on European journal of biochemistry
by Galletti P, Ingrosso D, Manna C, Sica F, Capasso S, Pucci P, Marino G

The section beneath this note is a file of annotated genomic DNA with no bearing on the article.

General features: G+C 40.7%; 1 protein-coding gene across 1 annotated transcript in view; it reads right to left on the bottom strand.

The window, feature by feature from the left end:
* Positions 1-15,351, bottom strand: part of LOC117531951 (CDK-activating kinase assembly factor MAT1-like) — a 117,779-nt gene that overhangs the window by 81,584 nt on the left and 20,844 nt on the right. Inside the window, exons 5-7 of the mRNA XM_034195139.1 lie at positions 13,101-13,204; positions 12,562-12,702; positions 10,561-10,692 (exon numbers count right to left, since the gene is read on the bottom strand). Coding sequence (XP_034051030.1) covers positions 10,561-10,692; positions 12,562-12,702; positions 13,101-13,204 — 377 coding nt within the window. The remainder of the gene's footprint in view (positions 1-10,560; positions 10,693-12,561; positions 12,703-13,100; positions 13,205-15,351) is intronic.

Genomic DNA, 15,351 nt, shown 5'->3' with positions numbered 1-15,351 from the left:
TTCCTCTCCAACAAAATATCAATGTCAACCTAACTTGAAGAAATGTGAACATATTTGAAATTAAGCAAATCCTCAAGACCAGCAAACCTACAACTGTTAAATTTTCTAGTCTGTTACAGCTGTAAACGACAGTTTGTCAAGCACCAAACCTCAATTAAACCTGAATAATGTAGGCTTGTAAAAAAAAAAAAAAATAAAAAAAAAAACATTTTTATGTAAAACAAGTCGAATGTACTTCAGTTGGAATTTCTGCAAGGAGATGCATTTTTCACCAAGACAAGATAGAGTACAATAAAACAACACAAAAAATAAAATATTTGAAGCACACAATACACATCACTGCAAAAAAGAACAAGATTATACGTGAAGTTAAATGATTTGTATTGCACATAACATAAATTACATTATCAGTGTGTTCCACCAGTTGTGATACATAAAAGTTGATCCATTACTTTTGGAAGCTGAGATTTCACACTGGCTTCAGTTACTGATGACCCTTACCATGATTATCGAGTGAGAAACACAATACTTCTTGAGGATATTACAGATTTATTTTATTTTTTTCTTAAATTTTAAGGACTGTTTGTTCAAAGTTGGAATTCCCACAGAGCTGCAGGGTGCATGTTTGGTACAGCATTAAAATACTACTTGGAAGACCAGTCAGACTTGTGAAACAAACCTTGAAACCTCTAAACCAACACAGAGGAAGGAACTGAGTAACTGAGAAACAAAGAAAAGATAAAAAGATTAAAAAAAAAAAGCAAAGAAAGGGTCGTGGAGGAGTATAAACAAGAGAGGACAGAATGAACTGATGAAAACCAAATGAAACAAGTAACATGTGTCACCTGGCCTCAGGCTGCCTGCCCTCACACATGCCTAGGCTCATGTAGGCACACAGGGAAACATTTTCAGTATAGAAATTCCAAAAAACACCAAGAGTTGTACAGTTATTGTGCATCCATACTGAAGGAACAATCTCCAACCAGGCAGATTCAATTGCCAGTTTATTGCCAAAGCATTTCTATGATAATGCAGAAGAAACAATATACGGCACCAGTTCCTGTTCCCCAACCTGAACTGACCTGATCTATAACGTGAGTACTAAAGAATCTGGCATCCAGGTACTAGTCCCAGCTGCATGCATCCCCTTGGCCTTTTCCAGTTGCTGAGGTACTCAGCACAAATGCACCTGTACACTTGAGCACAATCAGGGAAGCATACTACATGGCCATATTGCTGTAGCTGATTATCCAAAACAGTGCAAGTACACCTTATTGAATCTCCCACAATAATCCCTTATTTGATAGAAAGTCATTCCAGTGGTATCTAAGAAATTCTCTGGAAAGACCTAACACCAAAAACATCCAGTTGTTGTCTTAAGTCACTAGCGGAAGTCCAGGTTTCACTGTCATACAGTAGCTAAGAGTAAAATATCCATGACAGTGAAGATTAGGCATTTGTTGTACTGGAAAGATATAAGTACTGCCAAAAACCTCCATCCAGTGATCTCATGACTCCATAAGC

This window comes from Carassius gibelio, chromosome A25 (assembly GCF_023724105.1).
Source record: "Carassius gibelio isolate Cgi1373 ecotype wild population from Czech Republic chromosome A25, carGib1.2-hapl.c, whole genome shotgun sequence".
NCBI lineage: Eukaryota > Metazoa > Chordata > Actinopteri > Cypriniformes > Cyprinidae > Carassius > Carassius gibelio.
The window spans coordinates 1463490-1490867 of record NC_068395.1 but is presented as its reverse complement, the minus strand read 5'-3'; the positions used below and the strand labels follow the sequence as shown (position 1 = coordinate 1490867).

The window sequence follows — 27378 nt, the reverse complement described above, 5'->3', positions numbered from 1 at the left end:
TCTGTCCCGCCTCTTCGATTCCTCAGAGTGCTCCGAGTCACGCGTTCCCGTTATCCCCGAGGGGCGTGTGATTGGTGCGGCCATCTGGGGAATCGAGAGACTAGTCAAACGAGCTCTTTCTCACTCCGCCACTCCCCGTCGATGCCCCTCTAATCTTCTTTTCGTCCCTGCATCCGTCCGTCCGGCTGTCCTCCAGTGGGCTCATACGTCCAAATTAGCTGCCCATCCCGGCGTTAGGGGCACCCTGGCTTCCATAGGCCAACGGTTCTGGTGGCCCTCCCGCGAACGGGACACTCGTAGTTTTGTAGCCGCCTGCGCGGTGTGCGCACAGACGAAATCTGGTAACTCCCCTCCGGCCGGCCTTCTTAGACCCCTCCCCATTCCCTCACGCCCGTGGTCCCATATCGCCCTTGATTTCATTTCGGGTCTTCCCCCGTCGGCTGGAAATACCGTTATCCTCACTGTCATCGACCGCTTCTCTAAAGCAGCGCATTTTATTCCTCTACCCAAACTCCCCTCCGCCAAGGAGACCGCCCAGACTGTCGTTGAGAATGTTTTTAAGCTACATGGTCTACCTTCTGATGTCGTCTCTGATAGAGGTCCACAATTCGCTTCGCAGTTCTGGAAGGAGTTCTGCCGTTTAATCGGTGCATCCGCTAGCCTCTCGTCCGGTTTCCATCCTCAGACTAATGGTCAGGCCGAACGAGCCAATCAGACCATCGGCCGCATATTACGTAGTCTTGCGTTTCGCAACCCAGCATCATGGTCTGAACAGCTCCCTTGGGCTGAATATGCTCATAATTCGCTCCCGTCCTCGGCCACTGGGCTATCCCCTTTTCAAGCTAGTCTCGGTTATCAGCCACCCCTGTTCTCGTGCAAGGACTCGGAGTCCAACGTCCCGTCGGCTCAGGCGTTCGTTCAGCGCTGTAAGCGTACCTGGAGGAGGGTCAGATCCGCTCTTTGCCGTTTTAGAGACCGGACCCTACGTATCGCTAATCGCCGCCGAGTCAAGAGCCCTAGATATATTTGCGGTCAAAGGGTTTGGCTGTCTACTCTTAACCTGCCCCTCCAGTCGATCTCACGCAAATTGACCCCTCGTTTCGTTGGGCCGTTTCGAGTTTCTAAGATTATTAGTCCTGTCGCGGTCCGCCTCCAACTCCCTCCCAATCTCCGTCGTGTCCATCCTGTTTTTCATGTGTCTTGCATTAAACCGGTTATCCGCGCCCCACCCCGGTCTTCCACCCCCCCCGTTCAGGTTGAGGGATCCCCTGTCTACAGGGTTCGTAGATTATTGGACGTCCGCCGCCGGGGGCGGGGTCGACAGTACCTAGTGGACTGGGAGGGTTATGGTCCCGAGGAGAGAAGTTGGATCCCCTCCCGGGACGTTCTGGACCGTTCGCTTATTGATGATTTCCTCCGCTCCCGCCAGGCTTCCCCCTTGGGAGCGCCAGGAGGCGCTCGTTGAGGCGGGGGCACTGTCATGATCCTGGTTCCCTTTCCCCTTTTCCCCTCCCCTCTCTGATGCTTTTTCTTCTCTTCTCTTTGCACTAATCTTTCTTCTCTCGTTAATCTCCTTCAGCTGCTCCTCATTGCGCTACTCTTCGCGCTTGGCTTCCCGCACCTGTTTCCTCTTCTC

Eukaryotic protein carboxyl methyltransferase catalyzes a two-substrates reaction in which the methyl group of S-adenosylmethionine is transferred to the free carboxyl group of D-aspartyl and L-isoaspartyl-containing peptide or protein substrates. It has been previously shown that at least three binding sites are required for the interaction of adenosylmethionine with the enzyme and/or the protein substrate [Oliva A., Galletti P., Zappia V., Paik W. K. & Kim S. (1980) Eur. J. Biochem. 104, 595-602], while very little is known concerning the structural requirements of the protein substrate. In this study several synthetic tripeptides were selected in order to elucidate the structural requirements of the methyl-accepting substrates. The results obtained with this series of peptides suggested that: (1) three residues appear to be the minimal length, so far identified, required for a productive enzyme-substrate interaction, several dipeptides being ineffective as substrates [McFadden P. N. & Clarke S. (1986) J. Biol. Chem. 261, 11,503-11,511]; (2) the isoaspartyl residue is not recognized unless its alpha-amino group is involved in a carboamide bond; (3) an hydrogen atom on the amide linkage following the isoaspartyl residue is essential for both recognition and catalysis; (4) oligopeptides containing both D-aspartyl and D-isoaspartyl residues are not recognized by this methyltransferase. On the basis of these results, interaction sites between the peptide substrate and the enzyme molecule have been proposed. This paper also reports the first application of fast-atom-bombardment mass spectrometry to the detection of the products of the enzymatic methyl esterification reaction. By this soft ionization technique, the methyl-esterified peptides as well as the corresponding cyclic imides generated during the spontaneous demethylation process have been identified.